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UNCW Announces Protective Protocols As It Prepares For New Semester

By Jenny Callison, posted Jan 12, 2021
Thanks to more complete information and planning lead time, the University of North Carolina Wilmington is in a better position to start the new semester safely amid the COVID-19 pandemic than it was in the fall.

So said Katrin Wesner-Harts, UNCW’s interim associate vice chancellor for student affairs, on Tuesday.
 
“Our main goal is to have students know their [virus] status prior to returning to campus,” Wesner-Harts said.

She explained that at the beginning of this past fall semester, there was no agreed-upon testing protocol, but that during the past few months, colleges and universities across the nation and within the UNC system have generally accepted similar protocols.

The university has formulated a detailed plan for testing, isolating and quarantining for the spring semester, which begins Jan. 19.
 
UNCW’s resident students and nonresident students who take on-campus classes or who spend time on campus will be required to present proof of a recent negative COVID test. In exchange, they will get a wristband they will be asked to wear until Jan. 22.

Those unable to get a test before returning to campus will be tested the first week of classes. Students who test positive for the virus are asked not to return to school but to contact the Student Health Center. Faculty and staff members with a positive test result are asked to contact their supervisors.

Surveillance testing will be available weekly this semester to any member of the campus community who wants it, said Wesner-Harts, adding that UNCW will continue to emphasize the three Ws: wearing a mask, washing hands frequently and waiting 6 feet apart.
 
“We were so successful in the fall; we were able to complete the semester and hold graduation,” she said. “We know we are asking a lot; we [recognize] that we’re [telling people] ‘Change every routine you know.’”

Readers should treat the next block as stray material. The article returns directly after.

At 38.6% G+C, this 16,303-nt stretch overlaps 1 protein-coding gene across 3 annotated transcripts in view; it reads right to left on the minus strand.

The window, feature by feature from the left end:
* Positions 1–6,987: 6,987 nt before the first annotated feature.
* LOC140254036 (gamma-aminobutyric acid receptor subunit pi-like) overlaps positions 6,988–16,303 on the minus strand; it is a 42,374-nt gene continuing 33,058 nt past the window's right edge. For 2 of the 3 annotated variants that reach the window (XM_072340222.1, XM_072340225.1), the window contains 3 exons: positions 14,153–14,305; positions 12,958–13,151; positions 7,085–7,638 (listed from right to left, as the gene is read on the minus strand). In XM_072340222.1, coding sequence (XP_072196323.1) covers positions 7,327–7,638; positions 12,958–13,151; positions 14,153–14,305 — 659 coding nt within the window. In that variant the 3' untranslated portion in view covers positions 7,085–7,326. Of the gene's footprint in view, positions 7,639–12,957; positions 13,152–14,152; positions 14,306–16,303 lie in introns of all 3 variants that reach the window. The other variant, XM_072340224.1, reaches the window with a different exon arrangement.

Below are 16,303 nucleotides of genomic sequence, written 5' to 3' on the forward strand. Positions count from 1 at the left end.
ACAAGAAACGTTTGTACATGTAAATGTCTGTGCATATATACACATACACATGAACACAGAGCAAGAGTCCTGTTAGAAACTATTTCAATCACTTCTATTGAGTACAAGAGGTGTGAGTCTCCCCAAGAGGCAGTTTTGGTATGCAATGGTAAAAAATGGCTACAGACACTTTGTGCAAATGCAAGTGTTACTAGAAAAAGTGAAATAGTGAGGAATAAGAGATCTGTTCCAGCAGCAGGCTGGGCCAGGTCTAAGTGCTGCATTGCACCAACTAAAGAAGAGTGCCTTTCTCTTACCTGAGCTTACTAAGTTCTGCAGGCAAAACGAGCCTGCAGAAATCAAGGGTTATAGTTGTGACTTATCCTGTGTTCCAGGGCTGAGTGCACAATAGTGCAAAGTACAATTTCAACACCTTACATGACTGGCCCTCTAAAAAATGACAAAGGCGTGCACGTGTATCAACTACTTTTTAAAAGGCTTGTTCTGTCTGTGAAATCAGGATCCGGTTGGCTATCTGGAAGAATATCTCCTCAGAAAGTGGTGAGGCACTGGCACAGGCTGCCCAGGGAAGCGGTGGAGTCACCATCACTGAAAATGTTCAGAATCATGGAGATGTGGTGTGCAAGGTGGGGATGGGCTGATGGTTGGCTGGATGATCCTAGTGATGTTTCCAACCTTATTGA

To reinforce changes in behavior there will be “lots of reminders around campus,” Wesner-Harts said, with rewards for people who are caught “doing it right.”
 
“We have more than 100 hand sanitizer stations on campus. We have quarantine and isolation spaces on campus. People have learned to use Zoom in teams and have embraced that. There are so many pieces to this, but the Health Care Center and Counseling Center are here to help.”
 
What won’t change this semester are restrictions put in place last fall about gatherings, Wesner-Harts said.
 
“All of those things we were doing in the fall we are continuing to do,” she added. “Indoor gatherings are capped at 10 people; 25 for outdoors. We’re encouraging student groups to meet online via Zoom, and there will be no public in-person events. We’ll offer Curbside Cinema again [for the public].”
 
Curbside Cinema, a collaboration of UNCW’s Office of the Arts, Cucalorus, the StarNews and WHQR and held in the Kenan Auditorium parking lot, screens its next film Jan. 22.
 
The university will offer more than 3,600 classes this semester, according to a Friday news release. Nearly 15% of those classes will be held in person; 60% will be entirely online, with the remainder conducted in a hybrid fashion consisting of both in-person and online components.
 
Wesner-Harts said university officials are “obviously very excited” about the COVID-19 vaccine rollout.
 
“We’re encouraging everyone to get vaccinated when it’s their turn, and we are happy to facilitate that process [with New Hanover County] and help any way we can,” she said. “Students are in Group 3 and that will be a while, but we’re hoping it will be before the semester ends.”
 
The university could play a role in helping New Hanover County with the vaccination process, Wesner-Harts suggested. For example, it could serve as a vaccine storage facility.

UNCW is one of 15 North Carolina research universities slated to receive three freezers capable of preserving both the Pfizer-BioNTech and the Moderna vaccines at their required sub-zero temperatures.
 
“They should arrive later this month or in early February,” she said. “In the end, when they are no longer needed for the vaccines, researchers on campus can keep them.”

Click here for details on UNCW's COVID-related procedures and plans for the semester.
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